Industry Lessons on Food Waste: Sell Ugly Carrots and 4 More Tactics

Industry Lessons on Food Waste: Sell Ugly Carrots (and Four More Tactics)

Take a lesson from a baby carrot – and capitalize on food waste reduction by adopting these strategies. 
Tara Hadler January 20, 2014
Food waste is under scrutiny – even Pope Francis denounced it. Researchers estimate that 40% of food goes to waste in the US and also Canada. In Canada, this equates to $27 billion.

Businesses desperate for solutions can take solace in the fact the research is setting the foundation for future solutions. Martin Gooch, David Sparling and Nicoleta Uzea responded to the challenge of mapping food waste in Canada put forth by Provision Coalition and NBS. They integrated insights from representatives across the value chain into a final report. Through this research, they discovered business can capitalize on food waste reduction by adopting the following strategies:

5 Industry Tips to Reduce Food Waste

  1. Sell ugly carrots. To avoid tossing optically deficient carrots, businesses got creative. Ugly carrots underwent cosmetic surgery. The result? Baby carrots. Businesses turned would-be waste into a profit-generating product. Apply the same strategy in your business.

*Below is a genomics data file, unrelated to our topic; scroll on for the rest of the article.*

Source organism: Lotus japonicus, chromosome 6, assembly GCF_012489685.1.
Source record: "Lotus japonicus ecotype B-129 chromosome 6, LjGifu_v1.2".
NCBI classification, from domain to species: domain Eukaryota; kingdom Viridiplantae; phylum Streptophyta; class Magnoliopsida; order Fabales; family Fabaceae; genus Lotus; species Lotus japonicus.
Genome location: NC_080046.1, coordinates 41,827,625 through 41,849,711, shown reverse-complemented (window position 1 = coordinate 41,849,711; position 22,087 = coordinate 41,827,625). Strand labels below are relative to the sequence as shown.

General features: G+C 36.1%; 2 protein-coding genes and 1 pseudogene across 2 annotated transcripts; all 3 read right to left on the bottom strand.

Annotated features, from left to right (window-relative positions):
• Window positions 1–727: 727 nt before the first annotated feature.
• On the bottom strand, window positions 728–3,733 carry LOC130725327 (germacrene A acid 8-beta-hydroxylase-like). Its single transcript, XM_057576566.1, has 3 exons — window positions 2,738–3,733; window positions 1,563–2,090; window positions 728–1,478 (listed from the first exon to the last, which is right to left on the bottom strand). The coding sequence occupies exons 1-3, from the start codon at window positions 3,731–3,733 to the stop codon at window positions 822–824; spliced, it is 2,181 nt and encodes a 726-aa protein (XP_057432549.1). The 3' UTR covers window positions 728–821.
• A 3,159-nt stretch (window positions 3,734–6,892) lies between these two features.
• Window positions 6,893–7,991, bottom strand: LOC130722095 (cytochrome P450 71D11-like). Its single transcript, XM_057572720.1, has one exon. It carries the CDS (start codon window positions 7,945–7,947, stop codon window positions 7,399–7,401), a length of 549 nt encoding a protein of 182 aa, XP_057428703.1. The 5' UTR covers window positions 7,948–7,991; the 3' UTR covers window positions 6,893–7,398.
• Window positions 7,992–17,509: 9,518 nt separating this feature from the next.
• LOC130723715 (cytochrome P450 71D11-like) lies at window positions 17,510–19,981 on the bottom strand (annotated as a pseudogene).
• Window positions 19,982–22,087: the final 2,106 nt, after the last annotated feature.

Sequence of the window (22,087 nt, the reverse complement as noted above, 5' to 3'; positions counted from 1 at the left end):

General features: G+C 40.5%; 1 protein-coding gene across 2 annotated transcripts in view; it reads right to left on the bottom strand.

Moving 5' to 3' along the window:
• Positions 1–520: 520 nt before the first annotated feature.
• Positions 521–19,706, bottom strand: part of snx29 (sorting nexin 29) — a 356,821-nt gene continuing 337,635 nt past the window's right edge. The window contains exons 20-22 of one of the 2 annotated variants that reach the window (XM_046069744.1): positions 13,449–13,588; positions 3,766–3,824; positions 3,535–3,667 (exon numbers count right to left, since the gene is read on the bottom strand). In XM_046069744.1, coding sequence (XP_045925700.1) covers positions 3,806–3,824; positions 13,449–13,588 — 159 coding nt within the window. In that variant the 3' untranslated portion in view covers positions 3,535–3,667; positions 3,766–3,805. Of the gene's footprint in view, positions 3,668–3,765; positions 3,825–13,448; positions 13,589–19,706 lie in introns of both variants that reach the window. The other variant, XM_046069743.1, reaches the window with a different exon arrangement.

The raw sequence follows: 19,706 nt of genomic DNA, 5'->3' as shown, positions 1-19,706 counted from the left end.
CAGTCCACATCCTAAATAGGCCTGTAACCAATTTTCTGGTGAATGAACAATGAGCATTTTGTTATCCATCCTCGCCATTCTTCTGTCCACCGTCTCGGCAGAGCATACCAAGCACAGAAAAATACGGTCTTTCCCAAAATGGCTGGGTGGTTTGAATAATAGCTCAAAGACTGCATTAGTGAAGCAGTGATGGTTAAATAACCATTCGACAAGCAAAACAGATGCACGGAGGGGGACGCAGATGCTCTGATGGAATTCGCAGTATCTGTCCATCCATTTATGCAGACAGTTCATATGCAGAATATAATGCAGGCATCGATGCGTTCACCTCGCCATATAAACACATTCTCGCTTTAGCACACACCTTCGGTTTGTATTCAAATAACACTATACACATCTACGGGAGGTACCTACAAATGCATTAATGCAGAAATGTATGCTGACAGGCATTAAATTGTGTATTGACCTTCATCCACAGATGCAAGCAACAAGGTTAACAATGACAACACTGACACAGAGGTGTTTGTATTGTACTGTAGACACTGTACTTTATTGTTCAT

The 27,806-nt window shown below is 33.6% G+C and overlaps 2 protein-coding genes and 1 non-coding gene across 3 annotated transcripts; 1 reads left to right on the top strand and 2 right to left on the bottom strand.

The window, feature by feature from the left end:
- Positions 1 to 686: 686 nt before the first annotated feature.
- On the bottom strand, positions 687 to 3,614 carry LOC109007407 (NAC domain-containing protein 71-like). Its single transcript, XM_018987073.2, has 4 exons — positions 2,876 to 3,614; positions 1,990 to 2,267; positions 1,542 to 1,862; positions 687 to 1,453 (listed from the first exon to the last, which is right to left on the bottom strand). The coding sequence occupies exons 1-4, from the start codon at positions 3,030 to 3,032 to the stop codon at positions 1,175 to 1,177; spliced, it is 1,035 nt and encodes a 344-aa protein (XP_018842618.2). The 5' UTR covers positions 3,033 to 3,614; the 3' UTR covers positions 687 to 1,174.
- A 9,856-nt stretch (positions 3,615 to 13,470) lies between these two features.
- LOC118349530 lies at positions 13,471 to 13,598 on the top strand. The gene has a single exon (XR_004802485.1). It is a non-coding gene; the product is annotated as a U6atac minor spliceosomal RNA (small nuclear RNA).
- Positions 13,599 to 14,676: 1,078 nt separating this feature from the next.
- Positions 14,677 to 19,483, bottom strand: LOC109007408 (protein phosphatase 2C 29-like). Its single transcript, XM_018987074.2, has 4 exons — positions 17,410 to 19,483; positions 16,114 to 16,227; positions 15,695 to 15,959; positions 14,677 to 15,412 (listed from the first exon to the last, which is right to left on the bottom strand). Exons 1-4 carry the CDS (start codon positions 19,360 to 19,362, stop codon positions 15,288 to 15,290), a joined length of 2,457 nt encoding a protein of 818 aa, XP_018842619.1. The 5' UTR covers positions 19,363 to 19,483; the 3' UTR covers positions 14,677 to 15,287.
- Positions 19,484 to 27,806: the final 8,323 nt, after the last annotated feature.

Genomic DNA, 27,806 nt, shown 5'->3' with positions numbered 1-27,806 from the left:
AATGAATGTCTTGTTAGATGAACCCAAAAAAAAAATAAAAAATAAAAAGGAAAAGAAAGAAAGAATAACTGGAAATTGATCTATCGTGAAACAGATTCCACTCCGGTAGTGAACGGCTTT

2. Use benchmarking tools. Businesses clamour for benchmarking. Yet, many tools are already available. Provision Coalition’s portal for food and beverage manufacturers is a Canadian example offering a data-driven approach to solutions. Who wants to be the first to sign up?
  3. Optimize packaging. Packaging is often cast as the enemy. Using the right materials can extend shelf life for nearly two weeks. Choose wisely and educate your consumers to do the same.
  4. Step out of your silo. Attend a meeting or conference to meet stakeholders from different points in the value chain.  Such events facilitate knowledge transfer and go a long way in fast-tracking solutions.
  5. Find an anaerobic digester near you. If it can’t be reduced or redistributed, anaerobic digesters generate nutrients and energy from food waste. In the UK, you’re likely to find one only a few kilometers away.  

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